Finally, the Whip of alchemy which Gandolfi gave you at the beginning can be upgraded. Three alchemical elements (fire, ice, thunder) can be acquired by fighting three very well hidden boss fights. I like this a lot. What’s mad is you could complete the game and not even know they’re there. The alchemical whips do increased damage as standard, but they deal extra damage to enemies weak to that element. It would have been nice to see some custom combos. Maybe some freezing solid or bursting into flames finishing moves. Again, I think Konami spent the smart money here.
It’s just enough. There’s a lot of content, but it’s not bloaty. Castlevania Lament of Innocence’s levels aren’t enormous. But there’s enough to them that you can get to the boss without fully exploring. Hidden bosses, relics and special items help to incentivise backtracking and reward spending more time with the game. Sort of that metroidvania vibe. Most of this is optional, but having it in helps to level the playing field. Because Lament of Innocence gets hard. If you’re not looking to upgrade your gear and improve Leon’s skills then the game will be harder than it needs to be.
That said, then end game is loads of fun. The last 25% of Lament of Innocence was really rewarding for me. Revisiting the dungeons, seeking out hidden areas really got me into the swing of things. Switching out orbs, relics and whip types on the fly. It gives the combat a lot of depth for comparatively little work. This was the most addictive part of the game for me. The downside to that was that the first 25% of the game was so stark by comparison. Without knowing the endgame, it would be hard for someone to put hours into Lament of Innocence. Symphony of the Night and Lords of Shadow 2 gave us the prelude tease. Lament of Innocence had the opportunity to do the same thing with the character of Joachim.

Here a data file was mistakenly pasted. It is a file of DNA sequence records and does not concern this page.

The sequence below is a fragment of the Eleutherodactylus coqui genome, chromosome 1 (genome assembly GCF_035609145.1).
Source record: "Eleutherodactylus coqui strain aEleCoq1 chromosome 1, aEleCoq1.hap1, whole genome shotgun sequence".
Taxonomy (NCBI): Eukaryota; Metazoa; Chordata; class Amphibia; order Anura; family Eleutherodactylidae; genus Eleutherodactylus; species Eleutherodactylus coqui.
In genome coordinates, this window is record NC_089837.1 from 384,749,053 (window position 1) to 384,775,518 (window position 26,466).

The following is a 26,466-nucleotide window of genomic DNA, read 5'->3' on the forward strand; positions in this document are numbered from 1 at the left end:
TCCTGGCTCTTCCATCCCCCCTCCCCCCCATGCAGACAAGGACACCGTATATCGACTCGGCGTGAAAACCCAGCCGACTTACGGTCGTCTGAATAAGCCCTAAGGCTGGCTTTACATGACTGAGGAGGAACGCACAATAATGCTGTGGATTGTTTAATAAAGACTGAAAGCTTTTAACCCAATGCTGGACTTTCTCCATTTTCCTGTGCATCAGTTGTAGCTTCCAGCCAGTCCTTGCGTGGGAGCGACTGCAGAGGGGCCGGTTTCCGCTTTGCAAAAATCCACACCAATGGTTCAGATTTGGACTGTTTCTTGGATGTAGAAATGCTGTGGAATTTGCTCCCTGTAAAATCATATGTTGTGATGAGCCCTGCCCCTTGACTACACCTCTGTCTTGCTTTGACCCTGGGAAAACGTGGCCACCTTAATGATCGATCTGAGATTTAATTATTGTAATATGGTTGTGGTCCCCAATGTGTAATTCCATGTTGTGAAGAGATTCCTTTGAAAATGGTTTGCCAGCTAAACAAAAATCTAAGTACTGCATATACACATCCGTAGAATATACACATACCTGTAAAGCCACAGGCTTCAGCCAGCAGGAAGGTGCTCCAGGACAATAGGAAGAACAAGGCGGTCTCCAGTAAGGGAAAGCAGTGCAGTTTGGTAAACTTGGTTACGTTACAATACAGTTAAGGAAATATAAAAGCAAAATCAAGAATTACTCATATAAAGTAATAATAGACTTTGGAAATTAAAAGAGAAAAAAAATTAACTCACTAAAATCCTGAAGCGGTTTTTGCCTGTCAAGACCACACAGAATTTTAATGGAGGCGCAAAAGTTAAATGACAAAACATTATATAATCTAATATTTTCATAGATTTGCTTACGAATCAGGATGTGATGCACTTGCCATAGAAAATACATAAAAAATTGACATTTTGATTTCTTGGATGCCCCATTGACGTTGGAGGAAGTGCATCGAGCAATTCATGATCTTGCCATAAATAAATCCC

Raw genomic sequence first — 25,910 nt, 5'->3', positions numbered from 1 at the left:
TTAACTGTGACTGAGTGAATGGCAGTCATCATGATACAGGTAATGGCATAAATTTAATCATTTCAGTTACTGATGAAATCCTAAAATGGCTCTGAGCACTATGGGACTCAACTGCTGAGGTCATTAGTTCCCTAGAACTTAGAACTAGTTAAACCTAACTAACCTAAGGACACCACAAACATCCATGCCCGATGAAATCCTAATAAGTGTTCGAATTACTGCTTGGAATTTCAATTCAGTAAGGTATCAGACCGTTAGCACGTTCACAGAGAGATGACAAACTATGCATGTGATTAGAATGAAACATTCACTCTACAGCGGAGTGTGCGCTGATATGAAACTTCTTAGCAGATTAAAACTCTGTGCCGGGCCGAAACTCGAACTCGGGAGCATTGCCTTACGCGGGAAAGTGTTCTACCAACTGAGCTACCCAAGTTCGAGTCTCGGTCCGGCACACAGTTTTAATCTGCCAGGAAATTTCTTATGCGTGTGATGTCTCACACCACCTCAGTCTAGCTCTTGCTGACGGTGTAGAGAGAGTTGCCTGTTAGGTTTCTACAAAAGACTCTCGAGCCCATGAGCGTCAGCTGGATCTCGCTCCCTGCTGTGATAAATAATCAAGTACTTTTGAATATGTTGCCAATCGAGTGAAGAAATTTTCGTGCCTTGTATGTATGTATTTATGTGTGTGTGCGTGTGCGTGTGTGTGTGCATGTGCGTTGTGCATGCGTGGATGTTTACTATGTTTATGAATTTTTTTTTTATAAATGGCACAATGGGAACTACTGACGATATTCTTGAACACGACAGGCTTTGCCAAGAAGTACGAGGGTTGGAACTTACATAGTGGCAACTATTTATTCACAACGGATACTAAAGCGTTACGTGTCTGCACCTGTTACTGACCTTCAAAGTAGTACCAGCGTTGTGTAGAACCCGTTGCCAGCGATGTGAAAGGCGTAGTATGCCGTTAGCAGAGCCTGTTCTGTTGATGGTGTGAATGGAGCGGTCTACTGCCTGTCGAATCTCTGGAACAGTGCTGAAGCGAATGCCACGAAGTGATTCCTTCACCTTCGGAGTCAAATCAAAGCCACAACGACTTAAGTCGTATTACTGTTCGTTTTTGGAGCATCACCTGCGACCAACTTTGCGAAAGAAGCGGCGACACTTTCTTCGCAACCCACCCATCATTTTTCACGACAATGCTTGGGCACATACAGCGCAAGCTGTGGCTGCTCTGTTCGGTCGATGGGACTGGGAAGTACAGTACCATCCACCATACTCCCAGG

Castlevania 2003 PS2 reception
Castlevania Lament of Innocence was released late in 2003 worldwide, early 2004 here in the UK. Manhunt, Star Wars and Return of the King would have made launching at Christmas a big ask. Just one week after Castlevania launched, Ubisoft released Prince of Persia the Sands of Time. Prince of Persia absolutely killed it, far overshadowing other Christmas releases and is still getting praise to this day.
Castlevania’s launch marketing must also done on a shoestring. Games like Jak & Daxter, Beyond Good and Evil and Ratchet and Clank were all definitely on my radar that year. I don’t even remember hearing about a Castlevania game on PS2. Devil May Cry 2 had released earlier the same year too. Along with Prince of Persia, DMC2 was one of the top best-selling games of 2003. Here were these newcomers that did everything Castlevania did, but better and sexier.
Reviews at the time gave Castlevania a solid “alright”. Your 7s and 8s. Lament of Innocence didn’t set the world on fire. It did make enough to warrant Konami making a sequel, which is a small victory in itself.
If you’ve followed the wesbite and YouTube channel you know I champion this ideal. By keeping their development costs down and making realistic targets, Konami stopped Lament from being a total flop. Lots of great games fit into this category and I guess I love an underdog. Lament of Innocence isn’t the best PS2 game from 2003. It’s certainly not the prettiest PS2 game from 2003. But it’s more than serviceable and running in 1080p 60fps in PCSX2 it’s not a bad little game at all.